Miami has had a front-row seat to the Dwyane Wade Show since the team drafted him fifth overall in the legendary 2003 NBA draft. Heat fans likely believe they already know everything there is to know about the franchise's greatest star, from his early days as a fresh-faced kid from Marquette University with a baby on his lap at the draft to his later achievements of three championships, an NBA Finals MVP award, and 13 All-Star appearances.
Courtesy of ESPN Films/Imagine Documentaries
Turns out, as much as Miami has always known about Wade, there was — and is — so much more to the man. From playing some of his best basketball in games with the Heat and then taking late-night flights to Chicago for custody battles with his ex-wife, to the intimate details of the moments that led to Wade's teaming up with LeBron James and Chris Bosh in free agency in 2010, to his struggle to conceive a child with wife Gabrielle Union, there is no shortage of new details to take from the film.

"I'm excited to share a side of myself with the world that not many people may know," Wade says in promotional materials for the film. "This deeply personal documentary will give fans a never-before-seen look not only at the behind-the-scenes of my 16-year career in the NBA but will peel back the curtain on my personal life — the highs, the lows, and everything in between — showing how I created my own path to get to where I am today."

Though much of the documentary focuses on the real-life issues stemming from Wade's personal struggles to the surge in police-related shootings of African-Americans, there are many lighthearted moments that will tickle fans. Heat forward and longtime teammate Udonis Haslem, who makes a cameo in the film, at one point talks about how he and Wade did everything together when the two came into the league together, even going to the dentist at the same time. As UD puts it, Wade had a "mouthful of cavities" that had Haslem waiting for hours to go home after he was done with his own appointment. Wade also hilariously describes how Shaquille O'Neal came to his house after being traded to Miami, looked around, and said, "Nah, Flash. You gotta move."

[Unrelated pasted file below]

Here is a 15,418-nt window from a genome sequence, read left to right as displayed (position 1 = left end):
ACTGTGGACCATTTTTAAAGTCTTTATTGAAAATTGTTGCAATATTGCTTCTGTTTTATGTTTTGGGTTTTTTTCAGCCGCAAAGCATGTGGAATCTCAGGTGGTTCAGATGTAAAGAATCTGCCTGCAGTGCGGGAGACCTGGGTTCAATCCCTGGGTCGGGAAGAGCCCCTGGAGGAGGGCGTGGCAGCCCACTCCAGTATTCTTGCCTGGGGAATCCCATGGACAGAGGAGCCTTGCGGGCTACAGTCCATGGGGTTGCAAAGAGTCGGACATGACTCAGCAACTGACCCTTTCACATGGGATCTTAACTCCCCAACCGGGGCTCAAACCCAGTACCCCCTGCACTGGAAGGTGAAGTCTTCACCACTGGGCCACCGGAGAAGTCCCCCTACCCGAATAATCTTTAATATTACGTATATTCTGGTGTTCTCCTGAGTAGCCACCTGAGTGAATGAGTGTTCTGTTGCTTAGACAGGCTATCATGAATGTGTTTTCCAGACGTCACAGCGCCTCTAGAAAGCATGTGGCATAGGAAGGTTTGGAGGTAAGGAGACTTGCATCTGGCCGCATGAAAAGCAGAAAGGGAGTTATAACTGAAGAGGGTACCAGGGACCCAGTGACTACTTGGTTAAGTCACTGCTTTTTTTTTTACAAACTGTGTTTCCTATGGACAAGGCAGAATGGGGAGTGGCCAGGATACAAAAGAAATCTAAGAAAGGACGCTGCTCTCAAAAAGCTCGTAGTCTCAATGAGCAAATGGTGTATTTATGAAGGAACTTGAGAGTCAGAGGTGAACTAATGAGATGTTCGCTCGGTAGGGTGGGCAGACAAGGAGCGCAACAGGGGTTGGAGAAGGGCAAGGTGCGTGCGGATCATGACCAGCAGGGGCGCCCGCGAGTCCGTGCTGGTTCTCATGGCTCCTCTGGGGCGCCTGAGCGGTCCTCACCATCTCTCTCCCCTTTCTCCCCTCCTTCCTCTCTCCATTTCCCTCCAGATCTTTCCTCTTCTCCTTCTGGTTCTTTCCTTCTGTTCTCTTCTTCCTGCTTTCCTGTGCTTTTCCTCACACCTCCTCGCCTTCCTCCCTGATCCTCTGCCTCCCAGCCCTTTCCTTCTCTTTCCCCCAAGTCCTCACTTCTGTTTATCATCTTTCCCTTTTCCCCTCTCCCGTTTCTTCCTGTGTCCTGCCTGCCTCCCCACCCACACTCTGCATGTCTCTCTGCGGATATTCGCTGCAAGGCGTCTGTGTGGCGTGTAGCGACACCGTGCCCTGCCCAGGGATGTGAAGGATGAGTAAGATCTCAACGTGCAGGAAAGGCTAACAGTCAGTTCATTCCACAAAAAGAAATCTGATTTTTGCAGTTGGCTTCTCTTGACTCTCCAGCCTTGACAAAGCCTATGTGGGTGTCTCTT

You'll laugh and you'll cry. You need to watch this incredible film Sunday night to fully appreciate who Dwyane Wade the man is and how far he has come.

D. Wade: Life Unexpected. Premieres Sunday, February 23, at 9 p.m. on ESPN.
KEEP NEW TIMES BROWARD-PALM BEACH FREE... Since we started New Times Broward-Palm Beach, it has been defined as the free, independent voice of South Florida, and we'd like to keep it that way. With local media under siege, it's more important than ever for us to rally support behind funding our local journalism. You can help by participating in our "I Support" program, allowing us to keep offering readers access to our incisive coverage of local news, food and culture with no paywalls.
Ryan Yousefi is a freelance writer for Miami New Times, a lover of sports, and an expert consumer of craft beer and pho. Hanley Ramirez once stole a baseball from him and to this day still owes him $10.
Contact: Ryan Yousefi